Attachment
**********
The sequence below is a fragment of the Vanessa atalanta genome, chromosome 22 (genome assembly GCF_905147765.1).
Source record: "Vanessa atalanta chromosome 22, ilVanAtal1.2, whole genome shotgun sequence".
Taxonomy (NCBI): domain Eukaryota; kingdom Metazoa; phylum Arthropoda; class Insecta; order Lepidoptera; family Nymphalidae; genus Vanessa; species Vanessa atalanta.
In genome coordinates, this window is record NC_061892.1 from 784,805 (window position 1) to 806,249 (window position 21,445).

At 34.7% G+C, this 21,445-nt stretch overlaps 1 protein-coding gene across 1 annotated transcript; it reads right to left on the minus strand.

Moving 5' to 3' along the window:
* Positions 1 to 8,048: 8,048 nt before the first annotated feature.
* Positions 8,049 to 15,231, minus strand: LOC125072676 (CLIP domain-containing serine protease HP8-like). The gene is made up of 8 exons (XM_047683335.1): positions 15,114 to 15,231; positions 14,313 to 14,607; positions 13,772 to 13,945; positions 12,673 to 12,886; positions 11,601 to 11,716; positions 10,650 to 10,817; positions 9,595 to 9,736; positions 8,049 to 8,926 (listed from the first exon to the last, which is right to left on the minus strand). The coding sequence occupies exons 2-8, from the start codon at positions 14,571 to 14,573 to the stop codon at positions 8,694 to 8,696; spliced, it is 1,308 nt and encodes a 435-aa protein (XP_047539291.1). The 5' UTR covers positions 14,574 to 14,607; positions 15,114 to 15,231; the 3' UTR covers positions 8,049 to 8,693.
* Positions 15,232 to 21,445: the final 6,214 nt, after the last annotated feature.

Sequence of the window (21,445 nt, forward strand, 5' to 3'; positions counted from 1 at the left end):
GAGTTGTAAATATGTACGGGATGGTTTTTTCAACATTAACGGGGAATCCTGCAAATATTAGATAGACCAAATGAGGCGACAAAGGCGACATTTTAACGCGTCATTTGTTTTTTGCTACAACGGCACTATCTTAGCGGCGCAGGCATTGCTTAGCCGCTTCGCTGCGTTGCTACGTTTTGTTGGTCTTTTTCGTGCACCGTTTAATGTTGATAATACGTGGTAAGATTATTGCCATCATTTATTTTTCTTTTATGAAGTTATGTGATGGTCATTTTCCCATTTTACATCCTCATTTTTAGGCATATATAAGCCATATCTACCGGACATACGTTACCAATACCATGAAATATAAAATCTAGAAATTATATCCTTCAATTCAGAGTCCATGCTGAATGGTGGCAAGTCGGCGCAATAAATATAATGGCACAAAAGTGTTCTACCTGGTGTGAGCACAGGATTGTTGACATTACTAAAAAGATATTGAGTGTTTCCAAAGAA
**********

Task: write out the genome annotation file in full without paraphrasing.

The sequence below is a fragment of the Vanessa atalanta genome, chromosome 22 (genome assembly GCF_905147765.1).
Source record: "Vanessa atalanta chromosome 22, ilVanAtal1.2, whole genome shotgun sequence".
Taxonomy (NCBI): domain Eukaryota; kingdom Metazoa; phylum Arthropoda; class Insecta; order Lepidoptera; family Nymphalidae; genus Vanessa; species Vanessa atalanta.
In genome coordinates, this window is record NC_061892.1 from 784,805 (window position 1) to 806,249 (window position 21,445).

At 34.7% G+C, this 21,445-nt stretch overlaps 1 protein-coding gene across 1 annotated transcript; it reads right to left on the minus strand.

Moving 5' to 3' along the window:
* Positions 1 to 8,048: 8,048 nt before the first annotated feature.
* Positions 8,049 to 15,231, minus strand: LOC125072676 (CLIP domain-containing serine protease HP8-like). The gene is made up of 8 exons (XM_047683335.1): positions 15,114 to 15,231; positions 14,313 to 14,607; positions 13,772 to 13,945; positions 12,673 to 12,886; positions 11,601 to 11,716; positions 10,650 to 10,817; positions 9,595 to 9,736; positions 8,049 to 8,926 (listed from the first exon to the last, which is right to left on the minus strand). The coding sequence occupies exons 2-8, from the start codon at positions 14,571 to 14,573 to the stop codon at positions 8,694 to 8,696; spliced, it is 1,308 nt and encodes a 435-aa protein (XP_047539291.1). The 5' UTR covers positions 14,574 to 14,607; positions 15,114 to 15,231; the 3' UTR covers positions 8,049 to 8,693.
* Positions 15,232 to 21,445: the final 6,214 nt, after the last annotated feature.

Sequence of the window (21,445 nt, forward strand, 5' to 3'; positions counted from 1 at the left end):
GAGTTGTAAATATGTACGGGATGGTTTTTTCAACATTAACGGGGAATCCTGCAAATATTAGATAGACCAAATGAGGCGACAAAGGCGACATTTTAACGCGTCATTTGTTTTTTGCTACAACGGCACTATCTTAGCGGCGCAGGCATTGCTTAGCCGCTTCGCTGCGTTGCTACGTTTTGTTGGTCTTTTTCGTGCACCGTTTAATGTTGATAATACGTGGTAAGATTATTGCCATCATTTATTTTTCTTTTATGAAGTTATGTGATGGTCATTTTCCCATTTTACATCCTCATTTTTAGGCATATATAAGCCATATCTACCGGACATACGTTACCAATACCATGAAATATAAAATCTAGAAATTATATCCTTCAATTCAGAGTCCATGCTGAATGGTGGCAAGTCGGCGCAATAAATATAATGGCACAAAAGTGTTCTACCTGGTGTGAGCACAGGATTGTTGACATTACTAAAAAGATATTGAGTGTTTCCAAAGAA